Manufacturing employment dropped by 1,000 in March, its first monthly decline in eight months. While this was disappointing, the good news was that manufacturers added 15,000 workers more than previously estimated in January and February, according to the latest Bureau of Labor Statistics revisions. Since August, the manufacturing sector has averaged 12,125 additional workers each month, a sign that the rebound that we have seen since the beginning of the third quarter has resulted in a pickup in hiring. Since the end of 2009, manufacturers have added 602,000 employees, or 7.3 percent of the 8.2 million workers created during that time.
Still, the fact that manufacturers shed 1,000 workers in February was surprising, particularly given consensus estimates that were closer to the ADP estimates released on Wednesday. In March, durable goods firms added 8,000 employees on net, with nondurable goods entities losing 9,000 workers. Miscellaneous durable goods (up 3,000), machinery (up 2,500), nonmetallic mineral products (up 2,100), and transportation equipment (up 1,800) were examples of sectors with increased hiring for the month. Perhaps notably, motor vehicle employment was unchanged.
Yet, these gains were more than offset by declines in hiring for food manufacturing (down 4,600), plastics and rubber products (down 3,700), fabricated metal products (down 2,600), and apparel (down 700), among others.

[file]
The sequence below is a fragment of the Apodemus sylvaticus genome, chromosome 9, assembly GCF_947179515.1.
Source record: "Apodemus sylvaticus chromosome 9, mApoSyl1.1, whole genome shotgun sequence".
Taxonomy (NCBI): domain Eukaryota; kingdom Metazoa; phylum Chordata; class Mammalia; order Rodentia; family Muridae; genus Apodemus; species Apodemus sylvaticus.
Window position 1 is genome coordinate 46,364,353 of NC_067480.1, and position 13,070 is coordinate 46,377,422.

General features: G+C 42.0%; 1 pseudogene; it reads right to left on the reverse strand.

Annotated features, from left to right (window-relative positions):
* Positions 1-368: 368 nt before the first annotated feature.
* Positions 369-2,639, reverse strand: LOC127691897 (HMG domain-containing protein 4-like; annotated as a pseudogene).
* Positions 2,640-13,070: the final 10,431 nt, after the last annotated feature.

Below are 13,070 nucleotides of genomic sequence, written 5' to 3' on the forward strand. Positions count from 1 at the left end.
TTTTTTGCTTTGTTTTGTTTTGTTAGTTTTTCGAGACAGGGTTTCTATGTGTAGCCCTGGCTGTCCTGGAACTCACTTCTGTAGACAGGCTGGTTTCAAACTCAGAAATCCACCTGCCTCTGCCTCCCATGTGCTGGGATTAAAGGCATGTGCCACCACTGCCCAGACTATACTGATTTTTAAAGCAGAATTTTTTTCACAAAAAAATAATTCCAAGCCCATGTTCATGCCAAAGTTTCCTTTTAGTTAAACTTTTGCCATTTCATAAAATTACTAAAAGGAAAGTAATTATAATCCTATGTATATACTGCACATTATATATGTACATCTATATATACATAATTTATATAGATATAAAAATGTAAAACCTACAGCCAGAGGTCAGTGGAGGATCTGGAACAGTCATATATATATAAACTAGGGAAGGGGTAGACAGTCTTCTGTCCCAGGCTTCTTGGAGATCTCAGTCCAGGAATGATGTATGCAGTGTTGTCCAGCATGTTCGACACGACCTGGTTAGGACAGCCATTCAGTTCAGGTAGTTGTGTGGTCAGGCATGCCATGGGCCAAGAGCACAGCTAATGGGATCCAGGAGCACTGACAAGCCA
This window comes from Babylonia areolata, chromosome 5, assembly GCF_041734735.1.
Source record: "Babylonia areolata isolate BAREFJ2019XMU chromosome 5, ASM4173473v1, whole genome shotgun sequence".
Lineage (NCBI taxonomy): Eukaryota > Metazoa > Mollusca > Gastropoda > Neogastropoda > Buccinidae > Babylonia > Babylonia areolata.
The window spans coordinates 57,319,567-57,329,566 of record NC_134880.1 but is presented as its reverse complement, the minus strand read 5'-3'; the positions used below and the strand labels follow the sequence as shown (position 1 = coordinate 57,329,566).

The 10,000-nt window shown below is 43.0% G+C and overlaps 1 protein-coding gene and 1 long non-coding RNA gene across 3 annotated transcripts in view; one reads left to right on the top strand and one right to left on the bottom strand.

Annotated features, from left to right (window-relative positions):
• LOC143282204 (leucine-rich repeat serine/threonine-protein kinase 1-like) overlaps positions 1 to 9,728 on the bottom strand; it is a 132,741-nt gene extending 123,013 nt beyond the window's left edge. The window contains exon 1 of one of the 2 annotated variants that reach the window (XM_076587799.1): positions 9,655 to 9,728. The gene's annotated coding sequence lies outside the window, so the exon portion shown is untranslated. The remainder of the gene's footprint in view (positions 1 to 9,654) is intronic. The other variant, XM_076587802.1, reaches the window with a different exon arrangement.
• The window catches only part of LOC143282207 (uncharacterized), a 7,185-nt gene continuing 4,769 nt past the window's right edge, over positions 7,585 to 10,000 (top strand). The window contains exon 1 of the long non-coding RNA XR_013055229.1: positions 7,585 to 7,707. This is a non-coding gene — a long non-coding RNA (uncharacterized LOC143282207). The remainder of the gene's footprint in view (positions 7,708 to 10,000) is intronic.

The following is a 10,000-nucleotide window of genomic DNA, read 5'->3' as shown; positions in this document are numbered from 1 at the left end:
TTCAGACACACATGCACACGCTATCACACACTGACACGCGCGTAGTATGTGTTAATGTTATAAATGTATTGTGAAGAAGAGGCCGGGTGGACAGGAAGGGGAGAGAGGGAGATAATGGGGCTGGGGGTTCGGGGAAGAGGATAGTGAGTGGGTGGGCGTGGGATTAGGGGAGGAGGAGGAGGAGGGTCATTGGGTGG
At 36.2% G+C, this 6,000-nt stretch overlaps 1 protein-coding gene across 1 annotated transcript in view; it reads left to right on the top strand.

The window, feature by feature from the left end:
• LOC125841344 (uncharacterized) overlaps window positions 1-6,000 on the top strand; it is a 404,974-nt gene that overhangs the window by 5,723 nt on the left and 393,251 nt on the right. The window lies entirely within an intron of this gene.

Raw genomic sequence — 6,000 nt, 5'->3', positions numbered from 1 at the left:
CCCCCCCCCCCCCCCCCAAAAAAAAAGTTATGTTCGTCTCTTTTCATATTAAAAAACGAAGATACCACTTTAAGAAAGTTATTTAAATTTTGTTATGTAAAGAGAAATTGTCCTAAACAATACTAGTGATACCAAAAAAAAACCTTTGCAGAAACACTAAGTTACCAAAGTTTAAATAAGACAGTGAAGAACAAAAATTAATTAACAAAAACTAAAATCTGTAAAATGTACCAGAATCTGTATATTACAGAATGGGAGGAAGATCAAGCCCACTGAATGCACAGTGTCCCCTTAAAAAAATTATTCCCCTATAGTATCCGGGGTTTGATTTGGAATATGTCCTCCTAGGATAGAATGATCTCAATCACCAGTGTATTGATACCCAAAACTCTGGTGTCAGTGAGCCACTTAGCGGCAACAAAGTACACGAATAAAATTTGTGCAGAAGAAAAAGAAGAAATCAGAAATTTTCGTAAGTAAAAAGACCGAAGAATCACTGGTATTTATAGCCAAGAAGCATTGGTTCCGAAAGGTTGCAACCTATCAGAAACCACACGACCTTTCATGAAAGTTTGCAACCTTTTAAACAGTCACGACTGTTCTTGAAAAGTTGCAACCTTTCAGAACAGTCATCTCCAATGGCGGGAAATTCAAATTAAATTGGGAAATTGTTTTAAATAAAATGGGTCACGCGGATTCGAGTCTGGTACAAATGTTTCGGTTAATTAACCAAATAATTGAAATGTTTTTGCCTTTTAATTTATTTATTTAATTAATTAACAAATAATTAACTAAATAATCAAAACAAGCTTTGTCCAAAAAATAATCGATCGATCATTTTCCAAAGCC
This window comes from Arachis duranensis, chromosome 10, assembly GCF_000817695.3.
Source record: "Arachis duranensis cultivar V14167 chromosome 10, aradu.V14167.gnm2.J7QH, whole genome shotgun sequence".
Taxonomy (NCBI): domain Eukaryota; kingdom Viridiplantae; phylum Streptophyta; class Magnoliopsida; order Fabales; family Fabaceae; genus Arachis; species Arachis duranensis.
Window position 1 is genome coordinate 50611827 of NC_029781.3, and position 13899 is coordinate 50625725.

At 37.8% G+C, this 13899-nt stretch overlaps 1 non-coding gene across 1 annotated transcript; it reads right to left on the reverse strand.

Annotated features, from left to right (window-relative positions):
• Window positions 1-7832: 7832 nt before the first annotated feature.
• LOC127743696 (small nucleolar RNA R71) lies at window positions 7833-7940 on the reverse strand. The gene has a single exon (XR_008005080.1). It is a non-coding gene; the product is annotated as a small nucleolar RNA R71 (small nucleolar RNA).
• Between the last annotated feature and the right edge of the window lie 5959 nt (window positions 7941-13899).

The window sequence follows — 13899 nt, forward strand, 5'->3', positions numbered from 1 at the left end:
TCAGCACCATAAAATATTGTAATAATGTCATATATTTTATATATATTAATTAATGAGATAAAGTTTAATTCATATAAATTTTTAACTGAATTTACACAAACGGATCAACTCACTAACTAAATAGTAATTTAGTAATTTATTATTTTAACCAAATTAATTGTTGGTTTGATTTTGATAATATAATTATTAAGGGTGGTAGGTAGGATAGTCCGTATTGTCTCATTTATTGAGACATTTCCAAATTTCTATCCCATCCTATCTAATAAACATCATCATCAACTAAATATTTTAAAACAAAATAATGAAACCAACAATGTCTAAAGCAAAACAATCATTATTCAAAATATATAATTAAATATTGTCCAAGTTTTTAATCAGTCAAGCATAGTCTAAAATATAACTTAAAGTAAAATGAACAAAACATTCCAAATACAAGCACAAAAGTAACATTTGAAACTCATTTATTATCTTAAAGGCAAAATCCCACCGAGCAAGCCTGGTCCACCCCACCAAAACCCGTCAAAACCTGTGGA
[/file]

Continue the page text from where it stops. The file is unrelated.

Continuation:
On the positive side, the average number of hours worked and compensation both increased – a sign that the sector has begun to rebound in terms of overall activity. Average weekly earnings in the manufacturing sector rose from $1,008.17 in February to $1,016.40 in March. At the same time, the typical manufacturing employee worked 41.1 hours, with 3.5 hours of overtime on average. This was up from 40.8 regular hours and 3.4 overtime hours the month before.
In the larger economy, nonfarm payroll growth was in-line with consensus estimates, up 192,000 in March. This was down from a revised 197,000 in February. Moreover, it was close to the average of 190,385 workers added each month in 2013. In general, this suggests that the U.S. economy has rebounded from the falloff in hiring activity seen starting in December, when nonfarm payroll growth was just 84,000. Winter weather has been a factor, but it appears that we have started to move beyond it.
The unemployment rate was unchanged at 6.7 percent. The labor force participation rate edged slightly higher, up from 63.0 percent in both January and February to 63.2 percent in March. Meanwhile, the number of workers employed part-time for economic reasons also rose somewhat, up from 7.2 million to 7.4 million.
In conclusion, manufacturing employment declined unexpectedly in March. Given the recent rebound in new orders and production seen in other economic indicators, the consensus had been for modest gains last month. Still, revisions to January and February were comforting, and the longer-term trend continues to support the lift in manufacturing activity and hiring seen since August. Over the past eight months, the sector has added 12,125 workers on average each month, a nice turnaround from the weaknesses seen last spring.
At the same time, these numbers indicate that there is more work to do for stronger economic growth in the coming months. Manufacturers remain mostly upbeat about demand, output, and employment gains for 2014, but uncertainties continue to persist. As a result, manufacturers want policymakers to adopt pro-growth measures that will help to ensure that their optimistic assessments can come to fruition.
Chad Moutray is the chief economist, National Association of Manufacturers.
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